Who am I?


Who am I?

During my novitiate year, we did several Rochais Sessions which are designed to help us understand ourselves and how we function in relationships. The first session was entitled “Who am I?” I have been pondering that question of late as we deal with the restrictions due to and the ramifications of the COVID-19 pandemic.

For most of us our identity is intimately tied to our work, to what we do. Our jobs, careers, ministry, etc. often define who we are when we reflect on the question. However, in these days, that is not quite so easy to do. Ministry has changed drastically. As a member of the leadership team for OMI Lacombe Canada Province, for example, a major focus of my ministry was being present in the districts and communities, spending time with the members (vowed Oblates and Associates). That meant that much of my time was spent away from the office and away from Ottawa.

However, I have not left the city since I returned from a meeting in Quebec City on March 16, except for a couple of days away to relax and a day in Montreal for a cousin’s funeral. So without the “work”, the travel entailed with the ministry of leadership I have been feeling a bit at loose ends and that somehow I am not doing what I should be doing. In some ways, I have lost some of the identity that is dependent on my ministry.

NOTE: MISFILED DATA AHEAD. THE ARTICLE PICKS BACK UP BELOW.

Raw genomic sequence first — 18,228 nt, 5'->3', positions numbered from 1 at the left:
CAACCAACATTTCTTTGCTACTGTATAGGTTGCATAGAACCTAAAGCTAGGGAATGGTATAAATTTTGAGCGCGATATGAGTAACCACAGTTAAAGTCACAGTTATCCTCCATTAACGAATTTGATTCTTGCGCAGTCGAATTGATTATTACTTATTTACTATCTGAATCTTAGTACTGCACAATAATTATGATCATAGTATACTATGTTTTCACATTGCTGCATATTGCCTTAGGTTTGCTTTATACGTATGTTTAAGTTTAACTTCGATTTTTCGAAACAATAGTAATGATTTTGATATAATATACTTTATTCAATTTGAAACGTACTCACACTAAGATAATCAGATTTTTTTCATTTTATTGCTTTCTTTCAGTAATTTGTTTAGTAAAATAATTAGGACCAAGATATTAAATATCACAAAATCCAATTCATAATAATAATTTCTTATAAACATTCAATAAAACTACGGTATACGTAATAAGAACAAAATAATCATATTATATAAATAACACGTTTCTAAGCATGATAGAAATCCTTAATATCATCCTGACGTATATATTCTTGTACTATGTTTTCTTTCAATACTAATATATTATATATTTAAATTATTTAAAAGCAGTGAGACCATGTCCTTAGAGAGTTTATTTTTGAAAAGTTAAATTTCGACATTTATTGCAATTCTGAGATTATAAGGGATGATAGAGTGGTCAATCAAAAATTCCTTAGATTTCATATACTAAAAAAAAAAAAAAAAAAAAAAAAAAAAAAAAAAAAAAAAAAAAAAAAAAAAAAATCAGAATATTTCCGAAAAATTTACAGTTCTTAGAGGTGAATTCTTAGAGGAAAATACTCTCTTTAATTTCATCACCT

Our lives have changed, drastically for some. This is an opportunity to seek answers to the question “Who am I” at a deeper level, going beyond career, ministry and other markers we once used. Given the slower pace and the increased time alone or in small bubbles it is a perfect time to reflect on my identity in relationship with God, with my Oblate community on Nelson Street as well as the broader Oblate community, the community at large and with creation. It is a prime opportunity to reflect on my attitudes toward and responses to the needs of the poor around me, the poor who have become much more visible as jobless and homeless rates increase.

I wouldn’t say that I have had momentous revelations but there have been small insights and new understandings and hopefully some growth along the way. Given the slower pace, I have been focused on spending more time in quiet prayer, reflection on the Word and reading, especially the various writings of Pope Francis. Having had more time to spend gardening, at home and with a friend, as well as spending time outdoors has drawn me into a deeper appreciation of the gifts of creation. While I always enjoyed and appreciated the outdoors, I recognize that I often took that gift for granted and did not cherish and nurture it as I am called to do. The same goes for relationships. It is easy to take friends and community for granted if one is not intentional about nurturing those relationships. Again, no momentous advances, but a growing appreciation and deeper effort at nurturing those relationships. The list could go on, but suffice it to say that the current situation, difficult though it is in so many ways, is a golden opportunity to pause and ask some of the important questions. I pray that I will always be open to the prompting of the Spirit as we continue to live this unique time in our own history.

By Richard Beaudette, OMI